Is fascism rearing its ugly head in SA?
As South Africa shifts into election gear, a number of commentators have argued that Julius Malema and his Economic Freedom Fighters (EFF) should be labelled as fascists or as a protofascist political phenomenon.
Fascism first reared its uglyhead in Europe in the crisis of the 1930s.
In Germany, Spain and Italy, fascist governments came to power, all with disastrous consequences.
German fascism, under Adolf Hitler, became the most evil regime of the modern era.
Fascism only emerges in times of crisis.
It is a form of socialism wrapped up in hypernationalism and organised via a political authoritarianism under a demagogic leader.
It is able to exploit an economic and social crisis to offer young men a feeling of belonging and an illusory path to respect.
As a number of commentators have noted, the Nazi party campaigned on a platform of nationalising industry and expropriating land, but unlike a left-wing socialist party, it mixed this up with hyper nationalism.
Fascism, or national socialism, tries to rally the working class and the poor behind a politics that is authoritarian.
Since the end of World War 2, fascism has appeared in a number of nations: Chile in the 1970s, the Bharatiya Janata Party in India and the Golden Dawn in Greece.
Fascism emerges when liberal politics and the left have failed to offer a credible alternative.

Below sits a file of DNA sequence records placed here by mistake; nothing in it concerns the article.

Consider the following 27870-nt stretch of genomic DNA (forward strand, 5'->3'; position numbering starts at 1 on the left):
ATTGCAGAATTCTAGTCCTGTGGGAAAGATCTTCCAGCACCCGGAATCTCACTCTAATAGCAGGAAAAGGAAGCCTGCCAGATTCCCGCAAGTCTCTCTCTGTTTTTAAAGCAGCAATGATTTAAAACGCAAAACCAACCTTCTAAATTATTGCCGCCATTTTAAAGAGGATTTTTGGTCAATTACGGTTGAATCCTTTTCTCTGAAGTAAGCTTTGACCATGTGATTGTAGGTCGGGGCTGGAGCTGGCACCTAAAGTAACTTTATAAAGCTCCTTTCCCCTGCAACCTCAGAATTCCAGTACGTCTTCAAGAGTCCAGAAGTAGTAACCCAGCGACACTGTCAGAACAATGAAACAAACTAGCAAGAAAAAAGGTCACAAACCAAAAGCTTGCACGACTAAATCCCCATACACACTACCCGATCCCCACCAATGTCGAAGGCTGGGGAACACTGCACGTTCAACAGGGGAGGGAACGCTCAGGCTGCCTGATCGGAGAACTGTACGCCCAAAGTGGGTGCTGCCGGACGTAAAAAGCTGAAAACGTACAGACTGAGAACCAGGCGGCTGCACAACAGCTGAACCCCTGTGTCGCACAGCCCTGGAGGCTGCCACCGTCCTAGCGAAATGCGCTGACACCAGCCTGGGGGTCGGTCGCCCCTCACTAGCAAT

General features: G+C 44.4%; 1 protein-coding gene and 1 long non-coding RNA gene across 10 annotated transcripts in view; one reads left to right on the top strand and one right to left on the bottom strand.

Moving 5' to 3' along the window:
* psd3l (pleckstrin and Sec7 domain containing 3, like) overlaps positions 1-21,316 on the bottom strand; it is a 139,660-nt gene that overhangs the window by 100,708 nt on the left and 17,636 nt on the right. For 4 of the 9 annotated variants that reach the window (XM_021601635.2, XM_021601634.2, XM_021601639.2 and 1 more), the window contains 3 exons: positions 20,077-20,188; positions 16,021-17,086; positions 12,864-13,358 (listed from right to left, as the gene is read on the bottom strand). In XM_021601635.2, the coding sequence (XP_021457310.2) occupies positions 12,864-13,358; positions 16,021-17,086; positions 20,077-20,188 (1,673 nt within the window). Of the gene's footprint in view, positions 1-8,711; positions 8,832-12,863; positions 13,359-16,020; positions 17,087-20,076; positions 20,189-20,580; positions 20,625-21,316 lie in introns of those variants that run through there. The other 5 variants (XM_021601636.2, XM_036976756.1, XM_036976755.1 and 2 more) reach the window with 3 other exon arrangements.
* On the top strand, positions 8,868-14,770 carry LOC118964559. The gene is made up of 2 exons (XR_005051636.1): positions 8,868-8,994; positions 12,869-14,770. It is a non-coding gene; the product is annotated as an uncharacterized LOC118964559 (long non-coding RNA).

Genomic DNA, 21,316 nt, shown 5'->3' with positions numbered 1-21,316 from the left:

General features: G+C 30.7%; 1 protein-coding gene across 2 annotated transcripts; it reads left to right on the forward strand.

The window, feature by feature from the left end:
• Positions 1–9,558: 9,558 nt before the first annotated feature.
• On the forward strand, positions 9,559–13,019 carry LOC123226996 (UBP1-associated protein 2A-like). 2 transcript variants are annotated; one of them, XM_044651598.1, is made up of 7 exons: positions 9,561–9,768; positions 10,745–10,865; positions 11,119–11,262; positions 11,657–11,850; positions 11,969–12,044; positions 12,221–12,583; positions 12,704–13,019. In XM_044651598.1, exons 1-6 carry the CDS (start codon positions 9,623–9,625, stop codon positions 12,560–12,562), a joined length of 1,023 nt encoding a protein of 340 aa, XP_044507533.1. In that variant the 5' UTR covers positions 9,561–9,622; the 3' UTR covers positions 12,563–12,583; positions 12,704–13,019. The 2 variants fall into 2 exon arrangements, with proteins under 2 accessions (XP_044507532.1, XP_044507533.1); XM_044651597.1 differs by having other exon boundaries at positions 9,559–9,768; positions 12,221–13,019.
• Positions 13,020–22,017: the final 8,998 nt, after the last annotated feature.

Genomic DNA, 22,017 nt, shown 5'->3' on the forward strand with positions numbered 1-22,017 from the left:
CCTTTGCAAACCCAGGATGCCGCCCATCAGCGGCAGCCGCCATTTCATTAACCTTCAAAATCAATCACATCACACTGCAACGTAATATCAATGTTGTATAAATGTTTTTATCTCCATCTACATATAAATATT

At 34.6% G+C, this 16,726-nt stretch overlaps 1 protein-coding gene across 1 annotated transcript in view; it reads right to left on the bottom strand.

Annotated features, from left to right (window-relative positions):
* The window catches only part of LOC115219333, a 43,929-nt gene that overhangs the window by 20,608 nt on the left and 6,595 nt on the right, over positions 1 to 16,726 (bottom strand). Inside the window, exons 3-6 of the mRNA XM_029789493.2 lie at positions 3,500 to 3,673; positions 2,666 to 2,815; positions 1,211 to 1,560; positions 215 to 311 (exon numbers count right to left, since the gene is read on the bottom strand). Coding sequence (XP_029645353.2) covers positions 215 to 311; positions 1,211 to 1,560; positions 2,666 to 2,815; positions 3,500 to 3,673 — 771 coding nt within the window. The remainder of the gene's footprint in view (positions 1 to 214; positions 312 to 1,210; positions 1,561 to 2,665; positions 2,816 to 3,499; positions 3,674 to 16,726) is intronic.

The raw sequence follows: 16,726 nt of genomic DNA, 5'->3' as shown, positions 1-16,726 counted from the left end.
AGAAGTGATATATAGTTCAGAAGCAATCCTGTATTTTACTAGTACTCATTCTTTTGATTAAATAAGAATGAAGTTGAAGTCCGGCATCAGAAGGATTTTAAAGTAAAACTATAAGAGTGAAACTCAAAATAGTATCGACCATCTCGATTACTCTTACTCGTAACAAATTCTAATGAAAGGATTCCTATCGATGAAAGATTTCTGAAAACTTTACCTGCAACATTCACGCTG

South Africa is currently in a crisis.
The middle class may not feel it, but for the so-called masses, life is increasingly impossible.
There is no work, education is appalling and corruption is endemic.
When people have tried to organise themselves, they have faced repression. The governing party does not have the capacity to resolve the crisis.
The left has failed to offer a credible way out of the crisis and most of the middle class left has retreated into nongovernmental organisations and universities, where it has failed to connect to mass struggles.
The middle class left has also tended to obsess about policy and legal questions.
The result of all this has been that while there are vibrant local struggles, the national arena has been left wide open for Malema.
He is corrupt, demagogic and authoritarian. His recent comment about Afrikaners and Indians being “behind” his problems with the SA Revenue Service proves this.
He is capable of descending into racism to hide his personal failures.
Although no popular organisations have rallied to Malema’s call, a number of individual opportunists have declared their support for him.
With dictators like Robert Mugabe as role models and his preference for militaristic political symbolism, it is clear he has nothing but contempt for democracy.
A number of young people, mostly middle class with limited education, have bought into the idea that Malema is a left-wing radical.
But he has no record of real day-to-day solidarity with the struggles of workers and the poor.
The problem with dealing with fascism in a democracy is that fascists are happy to use elections to come to power.
Hitler was elected. But once they have power, they will never cede it to the popular will.
As a democracy, we have to give Malema the same space as everyone else to organise, to argue for his positions and to run for office.
But at the same time, we need to be clear-eyed about what he stands for.
If we are not able to build a credible left, the day may come when we look back on the neoliberal era with nostalgia.
» Buccus is a research fellow in the school of social sciences at the University of KwaZulu-Natal and the academic director of a university study-abroad programme on political transformation